Poll: Fast food/Fast casual face-off intensifying

The lines are blurring but the battle is heating up for customers between fast food and fast casual restaurants, according to a survey identifying a number of priority foodservice industry issues.

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There’s a whole battle brewing on the limited-service restaurant front, with this one pitting traditional fast food against the new kid on the block, fast casual. That’s one of the key findings from a survey of more than 1,800 U.S. consumers last month by location-based technology company Bluedot, which resulted in the fourth installment of its report on the state of what feeds us.

The company is monitoring an increase in drive-through visits and curbside and in-store pickups, since the pandemic took hold nationwide. This latest report offers a year-long review of changing consumer dining habits precipitated by the pandemic, including growing competition between fast food/QSR brands and fast casual restaurants, now that pandemic restrictions are s soften. The latest data shows consistent consumer behavior across both restaurant categories, which Bluedot says signals that the distinctions between the two categories are disappearing.

“It remains to be seen whether fast-casual brands will regain the customers they lost to fast-food restaurants last year,” Bluedot CEO Emil Davityan said in the statement. “The data clearly indicates that long wait times are a vulnerability for fast food restaurants as they compete to attract customers.

“Brands that have accelerated investments in technology and logistics to deliver faster, smoother service during the pandemic are starting to level the playing field, but now there is a race to roll out the restaurants of the future. is the next evolution of personalization, speed and convenience coupled with a unique brand experience that will best position restaurants to gain market share.”

Key findings from the survey are categorized into specific categories, including:

  • Fast food reigns supreme, far surpassing fast casual and casual dining more than twice in the past month, with 45% saying they’ve visited fast-food restaurants primarily, if not exclusively, rather than fast-casual dining. Fast food versus casual dining visits were slightly higher at 47%.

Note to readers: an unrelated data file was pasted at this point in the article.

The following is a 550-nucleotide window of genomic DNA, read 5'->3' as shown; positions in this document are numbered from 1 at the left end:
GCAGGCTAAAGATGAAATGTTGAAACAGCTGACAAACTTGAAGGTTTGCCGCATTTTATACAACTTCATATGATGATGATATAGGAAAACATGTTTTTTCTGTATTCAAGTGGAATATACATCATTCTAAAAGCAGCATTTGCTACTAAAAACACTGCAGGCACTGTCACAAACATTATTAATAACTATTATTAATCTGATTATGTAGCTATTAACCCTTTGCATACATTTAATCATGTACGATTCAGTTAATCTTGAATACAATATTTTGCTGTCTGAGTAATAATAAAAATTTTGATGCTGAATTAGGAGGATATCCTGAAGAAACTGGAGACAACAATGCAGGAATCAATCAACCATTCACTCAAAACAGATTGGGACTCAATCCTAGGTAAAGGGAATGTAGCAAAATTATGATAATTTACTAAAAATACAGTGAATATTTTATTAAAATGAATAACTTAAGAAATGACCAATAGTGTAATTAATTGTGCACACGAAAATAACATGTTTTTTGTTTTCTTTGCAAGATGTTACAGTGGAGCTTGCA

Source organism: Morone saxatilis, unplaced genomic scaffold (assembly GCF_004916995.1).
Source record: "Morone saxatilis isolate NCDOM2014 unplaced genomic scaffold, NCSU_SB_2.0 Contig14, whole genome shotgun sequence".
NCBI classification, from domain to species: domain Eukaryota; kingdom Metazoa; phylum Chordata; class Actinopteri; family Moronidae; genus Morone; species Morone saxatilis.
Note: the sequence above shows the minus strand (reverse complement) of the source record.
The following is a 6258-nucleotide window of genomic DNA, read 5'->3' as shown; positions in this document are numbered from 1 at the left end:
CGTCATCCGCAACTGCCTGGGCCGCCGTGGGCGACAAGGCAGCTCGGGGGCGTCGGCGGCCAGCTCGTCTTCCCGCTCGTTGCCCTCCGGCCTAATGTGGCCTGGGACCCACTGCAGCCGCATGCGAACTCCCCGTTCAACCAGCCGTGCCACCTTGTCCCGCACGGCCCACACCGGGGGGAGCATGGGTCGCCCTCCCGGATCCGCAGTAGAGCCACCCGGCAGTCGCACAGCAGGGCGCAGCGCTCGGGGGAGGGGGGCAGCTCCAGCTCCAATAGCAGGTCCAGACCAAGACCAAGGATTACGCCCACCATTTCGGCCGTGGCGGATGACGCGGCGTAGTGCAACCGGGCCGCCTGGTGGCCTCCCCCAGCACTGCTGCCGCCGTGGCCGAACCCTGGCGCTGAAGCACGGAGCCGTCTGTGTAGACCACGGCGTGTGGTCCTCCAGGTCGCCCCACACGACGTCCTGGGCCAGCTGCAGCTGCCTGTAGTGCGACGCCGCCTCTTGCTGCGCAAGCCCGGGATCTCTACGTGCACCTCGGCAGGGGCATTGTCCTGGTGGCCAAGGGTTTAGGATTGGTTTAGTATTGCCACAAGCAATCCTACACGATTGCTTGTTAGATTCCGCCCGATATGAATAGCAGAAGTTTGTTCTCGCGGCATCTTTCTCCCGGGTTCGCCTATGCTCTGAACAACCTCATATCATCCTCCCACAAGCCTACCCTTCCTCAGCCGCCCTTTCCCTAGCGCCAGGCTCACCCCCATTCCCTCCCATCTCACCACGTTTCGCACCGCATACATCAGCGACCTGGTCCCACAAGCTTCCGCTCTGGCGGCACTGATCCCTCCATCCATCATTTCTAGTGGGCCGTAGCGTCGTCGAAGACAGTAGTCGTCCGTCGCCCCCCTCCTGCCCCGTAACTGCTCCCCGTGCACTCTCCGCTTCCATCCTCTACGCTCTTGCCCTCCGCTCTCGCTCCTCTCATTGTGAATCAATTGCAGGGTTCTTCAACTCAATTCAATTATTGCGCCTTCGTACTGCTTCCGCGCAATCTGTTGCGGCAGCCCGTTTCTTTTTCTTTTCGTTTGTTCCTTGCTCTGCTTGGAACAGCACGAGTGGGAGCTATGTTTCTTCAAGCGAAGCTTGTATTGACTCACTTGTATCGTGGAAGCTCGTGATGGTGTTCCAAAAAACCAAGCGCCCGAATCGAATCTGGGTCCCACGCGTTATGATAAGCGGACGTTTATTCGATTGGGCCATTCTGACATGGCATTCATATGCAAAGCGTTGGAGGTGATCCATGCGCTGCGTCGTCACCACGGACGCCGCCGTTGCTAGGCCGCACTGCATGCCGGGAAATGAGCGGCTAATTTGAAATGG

• Drive-through visits remain at pandemic levels and have increased 36% since the early days of the pandemic, with nine out of 10 respondents having visited in the past month. In fact, 70% visited the drive-thru as often or more often in the past month, up from 68% in February. Additionally, 35% said they were more likely to spend more on drive-thru, followed by restaurant (24%) and counter (20%) apps. Consumers said order accuracy and speed topped the list of what they wanted through drive-thru and what would bring them back to restaurants in the future.
  • Curbside pickups at fast food restaurants have dropped significantly from 77% in February to 57% last month. Additionally, 47% used curbside pickups as often or more frequently, a sharp drop from 67% in February.
  • The arrival experience is a failurewith only 32% of those who said they wanted automated curbside check-in actually got it.
  • In-store fast food pickups plummet from 89% in February to 79% last month.
  • Consumers increasingly see no distinctions between fast food and fast casual, although 51% said they would go to fast casual more often if they had a drive-thru. But notably, consumers expect to visit fast food brands more in the future, with 41% planning to visit fast casuals and fast food equally and 25% planning to visit fast casuals more than fast foods.
  • Speed ​​of service and wait times remain major issues with 85% leaving a long queue, up from 77% in February. And in fast food, the acceptable wait continues to decline to a total of 6 minutes in the drive-thru, down from 10 minutes in August 2020. Consumers are even deleting restaurant apps when wait times are judged too long, with 48% of those who said they use apps to bypass long queues saying they would also delete them if they had to wait for them to arrive.

When it comes to mobile apps, consumers said they download them to get faster and easier services and coupons (56%) and restaurant apps are now more popular than third-party apps. but they are also deleted by 28% of respondents, while only 39% keep apps for at least six months, compared to 46% in February.

When it comes to which restaurants consumers want to see evolvehere are the priorities of consumers:

  • More drive-thru options. 63% want drive-thru lanes for mobile orders, far outpacing other restaurant innovations. 31% would revisit a restaurant if it had a dedicated mobile drive-thru lane.
  • Modern menu boards. 40% said a menu board confirming their order was a top reason they revisit a drive-thru.
  • Advanced customization. 29% said personalized deals and offers would keep them coming back to a specific drive-thru. Going forward, 34% want menu boards that display their loyalty points and coupon offers, while 24% want a menu board that greets them by name and knows their regular order.
  • Text order. 35% want to be able to send their order by SMS to restaurants.
  • Arrive smarter. 35% would download an app if it meant restaurants knew when they were on their way or arrived.

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